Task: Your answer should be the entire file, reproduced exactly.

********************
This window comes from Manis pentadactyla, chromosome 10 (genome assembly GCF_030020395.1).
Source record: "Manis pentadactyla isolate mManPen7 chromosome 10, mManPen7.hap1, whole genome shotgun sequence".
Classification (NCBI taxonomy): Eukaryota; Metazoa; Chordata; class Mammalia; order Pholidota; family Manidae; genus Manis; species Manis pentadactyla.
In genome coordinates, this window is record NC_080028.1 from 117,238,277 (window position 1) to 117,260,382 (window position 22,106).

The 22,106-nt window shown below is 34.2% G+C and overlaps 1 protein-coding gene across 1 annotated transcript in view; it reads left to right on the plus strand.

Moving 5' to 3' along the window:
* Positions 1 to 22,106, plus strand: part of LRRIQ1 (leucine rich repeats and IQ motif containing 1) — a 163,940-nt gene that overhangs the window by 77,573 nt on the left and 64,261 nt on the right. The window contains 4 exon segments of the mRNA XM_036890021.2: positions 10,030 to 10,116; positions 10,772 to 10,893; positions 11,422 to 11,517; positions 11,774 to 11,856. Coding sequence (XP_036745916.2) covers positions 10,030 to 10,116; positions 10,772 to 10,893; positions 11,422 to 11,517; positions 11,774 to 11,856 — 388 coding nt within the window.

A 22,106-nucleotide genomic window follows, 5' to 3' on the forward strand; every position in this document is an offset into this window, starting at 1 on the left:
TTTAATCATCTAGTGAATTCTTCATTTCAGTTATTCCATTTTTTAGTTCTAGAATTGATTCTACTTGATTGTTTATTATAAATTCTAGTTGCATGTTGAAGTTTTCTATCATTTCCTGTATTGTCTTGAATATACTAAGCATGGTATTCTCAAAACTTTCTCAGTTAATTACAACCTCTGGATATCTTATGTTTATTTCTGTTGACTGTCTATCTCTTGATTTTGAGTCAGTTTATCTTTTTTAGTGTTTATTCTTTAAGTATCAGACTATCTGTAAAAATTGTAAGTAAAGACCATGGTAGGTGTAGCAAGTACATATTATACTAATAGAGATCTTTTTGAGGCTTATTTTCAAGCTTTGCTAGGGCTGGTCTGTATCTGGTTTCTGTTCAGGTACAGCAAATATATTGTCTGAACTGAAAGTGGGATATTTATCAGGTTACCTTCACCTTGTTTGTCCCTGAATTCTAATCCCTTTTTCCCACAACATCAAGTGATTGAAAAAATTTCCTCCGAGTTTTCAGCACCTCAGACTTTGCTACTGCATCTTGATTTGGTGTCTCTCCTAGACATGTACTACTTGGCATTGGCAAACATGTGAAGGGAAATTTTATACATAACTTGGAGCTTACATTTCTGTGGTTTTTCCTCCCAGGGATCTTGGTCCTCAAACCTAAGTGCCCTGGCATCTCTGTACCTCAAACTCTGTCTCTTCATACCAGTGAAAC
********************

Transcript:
This window comes from Manis pentadactyla, chromosome 10 (genome assembly GCF_030020395.1).
Source record: "Manis pentadactyla isolate mManPen7 chromosome 10, mManPen7.hap1, whole genome shotgun sequence".
Classification (NCBI taxonomy): Eukaryota; Metazoa; Chordata; class Mammalia; order Pholidota; family Manidae; genus Manis; species Manis pentadactyla.
In genome coordinates, this window is record NC_080028.1 from 117,238,277 (window position 1) to 117,260,382 (window position 22,106).

The 22,106-nt window shown below is 34.2% G+C and overlaps 1 protein-coding gene across 1 annotated transcript in view; it reads left to right on the plus strand.

Moving 5' to 3' along the window:
* Positions 1 to 22,106, plus strand: part of LRRIQ1 (leucine rich repeats and IQ motif containing 1) — a 163,940-nt gene that overhangs the window by 77,573 nt on the left and 64,261 nt on the right. The window contains 4 exon segments of the mRNA XM_036890021.2: positions 10,030 to 10,116; positions 10,772 to 10,893; positions 11,422 to 11,517; positions 11,774 to 11,856. Coding sequence (XP_036745916.2) covers positions 10,030 to 10,116; positions 10,772 to 10,893; positions 11,422 to 11,517; positions 11,774 to 11,856 — 388 coding nt within the window.

A 22,106-nucleotide genomic window follows, 5' to 3' on the forward strand; every position in this document is an offset into this window, starting at 1 on the left:
TTTAATCATCTAGTGAATTCTTCATTTCAGTTATTCCATTTTTTAGTTCTAGAATTGATTCTACTTGATTGTTTATTATAAATTCTAGTTGCATGTTGAAGTTTTCTATCATTTCCTGTATTGTCTTGAATATACTAAGCATGGTATTCTCAAAACTTTCTCAGTTAATTACAACCTCTGGATATCTTATGTTTATTTCTGTTGACTGTCTATCTCTTGATTTTGAGTCAGTTTATCTTTTTTAGTGTTTATTCTTTAAGTATCAGACTATCTGTAAAAATTGTAAGTAAAGACCATGGTAGGTGTAGCAAGTACATATTATACTAATAGAGATCTTTTTGAGGCTTATTTTCAAGCTTTGCTAGGGCTGGTCTGTATCTGGTTTCTGTTCAGGTACAGCAAATATATTGTCTGAACTGAAAGTGGGATATTTATCAGGTTACCTTCACCTTGTTTGTCCCTGAATTCTAATCCCTTTTTCCCACAACATCAAGTGATTGAAAAAATTTCCTCCGAGTTTTCAGCACCTCAGACTTTGCTACTGCATCTTGATTTGGTGTCTCTCCTAGACATGTACTACTTGGCATTGGCAAACATGTGAAGGGAAATTTTATACATAACTTGGAGCTTACATTTCTGTGGTTTTTCCTCCCAGGGATCTTGGTCCTCAAACCTAAGTGCCCTGGCATCTCTGTACCTCAAACTCTGTCTCTTCATACCAGTGAAAC